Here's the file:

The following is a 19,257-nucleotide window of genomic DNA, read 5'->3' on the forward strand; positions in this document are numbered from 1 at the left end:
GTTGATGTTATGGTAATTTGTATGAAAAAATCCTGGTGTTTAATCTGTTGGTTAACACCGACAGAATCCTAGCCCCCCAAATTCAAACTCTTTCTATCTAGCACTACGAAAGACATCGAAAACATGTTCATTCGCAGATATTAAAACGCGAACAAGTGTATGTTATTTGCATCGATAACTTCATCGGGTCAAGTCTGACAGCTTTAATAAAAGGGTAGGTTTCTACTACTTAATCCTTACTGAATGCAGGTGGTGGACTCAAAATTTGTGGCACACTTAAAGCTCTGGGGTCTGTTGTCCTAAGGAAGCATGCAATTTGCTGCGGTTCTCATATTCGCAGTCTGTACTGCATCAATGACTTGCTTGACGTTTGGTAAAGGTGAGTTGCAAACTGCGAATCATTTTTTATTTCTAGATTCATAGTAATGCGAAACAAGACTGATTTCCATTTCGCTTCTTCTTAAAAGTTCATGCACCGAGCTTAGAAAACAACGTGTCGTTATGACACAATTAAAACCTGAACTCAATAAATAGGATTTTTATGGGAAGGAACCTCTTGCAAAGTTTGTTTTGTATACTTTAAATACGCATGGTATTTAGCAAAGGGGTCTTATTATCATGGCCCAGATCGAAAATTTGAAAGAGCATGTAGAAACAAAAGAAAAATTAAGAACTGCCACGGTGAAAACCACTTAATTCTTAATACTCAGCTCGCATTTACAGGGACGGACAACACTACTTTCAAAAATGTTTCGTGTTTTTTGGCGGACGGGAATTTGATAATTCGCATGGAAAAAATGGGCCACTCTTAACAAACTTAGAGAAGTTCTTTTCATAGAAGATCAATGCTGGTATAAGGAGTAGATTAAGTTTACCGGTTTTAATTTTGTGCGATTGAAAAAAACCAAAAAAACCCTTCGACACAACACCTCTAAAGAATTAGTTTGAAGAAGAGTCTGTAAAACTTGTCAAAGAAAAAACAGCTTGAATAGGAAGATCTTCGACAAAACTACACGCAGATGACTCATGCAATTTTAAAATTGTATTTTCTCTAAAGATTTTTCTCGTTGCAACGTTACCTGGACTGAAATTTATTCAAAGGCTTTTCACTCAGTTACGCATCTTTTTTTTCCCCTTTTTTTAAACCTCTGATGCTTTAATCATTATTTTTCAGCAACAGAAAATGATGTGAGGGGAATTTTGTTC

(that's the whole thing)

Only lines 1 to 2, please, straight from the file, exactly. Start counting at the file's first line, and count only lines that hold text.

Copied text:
The following is a 19,257-nucleotide window of genomic DNA, read 5'->3' on the forward strand; positions in this document are numbered from 1 at the left end:
GTTGATGTTATGGTAATTTGTATGAAAAAATCCTGGTGTTTAATCTGTTGGTTAACACCGACAGAATCCTAGCCCCCCAAATTCAAACTCTTTCTATCTAGCACTACGAAAGACATCGAAAACATGTTCATTCGCAGATATTAAAACGCGAACAAGTGTATGTTATTTGCATCGATAACTTCATCGGGTCAAGTCTGACAGCTTTAATAAAAGGGTAGGTTTCTACTACTTAATCCTTACTGAATGCAGGTGGTGGACTCAAAATTTGTGGCACACTTAAAGCTCTGGGGTCTGTTGTCCTAAGGAAGCATGCAATTTGCTGCGGTTCTCATATTCGCAGTCTGTACTGCATCAATGACTTGCTTGACGTTTGGTAAAGGTGAGTTGCAAACTGCGAATCATTTTTTATTTCTAGATTCATAGTAATGCGAAACAAGACTGATTTCCATTTCGCTTCTTCTTAAAAGTTCATGCACCGAGCTTAGAAAACAACGTGTCGTTATGACACAATTAAAACCTGAACTCAATAAATAGGATTTTTATGGGAAGGAACCTCTTGCAAAGTTTGTTTTGTATACTTTAAATACGCATGGTATTTAGCAAAGGGGTCTTATTATCATGGCCCAGATCGAAAATTTGAAAGAGCATGTAGAAACAAAAGAAAAATTAAGAACTGCCACGGTGAAAACCACTTAATTCTTAATACTCAGCTCGCATTTACAGGGACGGACAACACTACTTTCAAAAATGTTTCGTGTTTTTTGGCGGACGGGAATTTGATAATTCGCATGGAAAAAATGGGCCACTCTTAACAAACTTAGAGAAGTTCTTTTCATAGAAGATCAATGCTGGTATAAGGAGTAGATTAAGTTTACCGGTTTTAATTTTGTGCGATTGAAAAAAACCAAAAAAACCCTTCGACACAACACCTCTAAAGAATTAGTTTGAAGAAGAGTCTGTAAAACTTGTCAAAGAAAAAACAGCTTGAATAGGAAGATCTTCGACAAAACTACACGCAGATGACTCATGCAATTTTAAAATTGTATTTTCTCTAAAGATTTTTCTCGTTGCAACGTTACCTGGACTGAAATTTATTCAAAGGCTTTTCACTCAGTTACGCATCTTTTTTTTCCCCTTTTTTTAAACCTCTGATGCTTTAATCATTATTTTTCAGCAACAGAAAATGATGTGAGGGGAATTTTGTTC